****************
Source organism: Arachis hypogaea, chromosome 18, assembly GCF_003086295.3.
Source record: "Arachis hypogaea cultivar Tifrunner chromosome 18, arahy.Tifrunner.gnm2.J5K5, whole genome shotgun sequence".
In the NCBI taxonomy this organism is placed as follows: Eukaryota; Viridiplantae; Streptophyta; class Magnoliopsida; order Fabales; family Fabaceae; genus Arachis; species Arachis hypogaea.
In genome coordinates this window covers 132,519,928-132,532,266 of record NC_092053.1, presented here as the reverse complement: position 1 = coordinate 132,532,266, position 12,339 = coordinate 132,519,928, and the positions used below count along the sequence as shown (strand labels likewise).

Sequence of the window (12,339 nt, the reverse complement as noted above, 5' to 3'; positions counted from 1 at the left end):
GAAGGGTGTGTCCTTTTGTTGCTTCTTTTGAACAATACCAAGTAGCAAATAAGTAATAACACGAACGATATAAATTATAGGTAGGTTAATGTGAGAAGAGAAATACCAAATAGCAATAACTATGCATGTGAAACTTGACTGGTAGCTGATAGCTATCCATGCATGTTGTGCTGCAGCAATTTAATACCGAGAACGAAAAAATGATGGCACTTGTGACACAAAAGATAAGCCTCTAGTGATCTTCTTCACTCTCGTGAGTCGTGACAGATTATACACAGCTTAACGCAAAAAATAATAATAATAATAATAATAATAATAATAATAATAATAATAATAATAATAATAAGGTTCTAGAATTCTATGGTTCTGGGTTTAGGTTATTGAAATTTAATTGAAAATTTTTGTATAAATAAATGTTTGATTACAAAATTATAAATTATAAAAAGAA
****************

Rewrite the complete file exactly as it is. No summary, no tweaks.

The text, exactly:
Source organism: Arachis hypogaea, chromosome 18, assembly GCF_003086295.3.
Source record: "Arachis hypogaea cultivar Tifrunner chromosome 18, arahy.Tifrunner.gnm2.J5K5, whole genome shotgun sequence".
In the NCBI taxonomy this organism is placed as follows: Eukaryota; Viridiplantae; Streptophyta; class Magnoliopsida; order Fabales; family Fabaceae; genus Arachis; species Arachis hypogaea.
In genome coordinates this window covers 132,519,928-132,532,266 of record NC_092053.1, presented here as the reverse complement: position 1 = coordinate 132,532,266, position 12,339 = coordinate 132,519,928, and the positions used below count along the sequence as shown (strand labels likewise).

Sequence of the window (12,339 nt, the reverse complement as noted above, 5' to 3'; positions counted from 1 at the left end):
GAAGGGTGTGTCCTTTTGTTGCTTCTTTTGAACAATACCAAGTAGCAAATAAGTAATAACACGAACGATATAAATTATAGGTAGGTTAATGTGAGAAGAGAAATACCAAATAGCAATAACTATGCATGTGAAACTTGACTGGTAGCTGATAGCTATCCATGCATGTTGTGCTGCAGCAATTTAATACCGAGAACGAAAAAATGATGGCACTTGTGACACAAAAGATAAGCCTCTAGTGATCTTCTTCACTCTCGTGAGTCGTGACAGATTATACACAGCTTAACGCAAAAAATAATAATAATAATAATAATAATAATAATAATAATAATAATAATAATAATAATAAGGTTCTAGAATTCTATGGTTCTGGGTTTAGGTTATTGAAATTTAATTGAAAATTTTTGTATAAATAAATGTTTGATTACAAAATTATAAATTATAAAAAGAA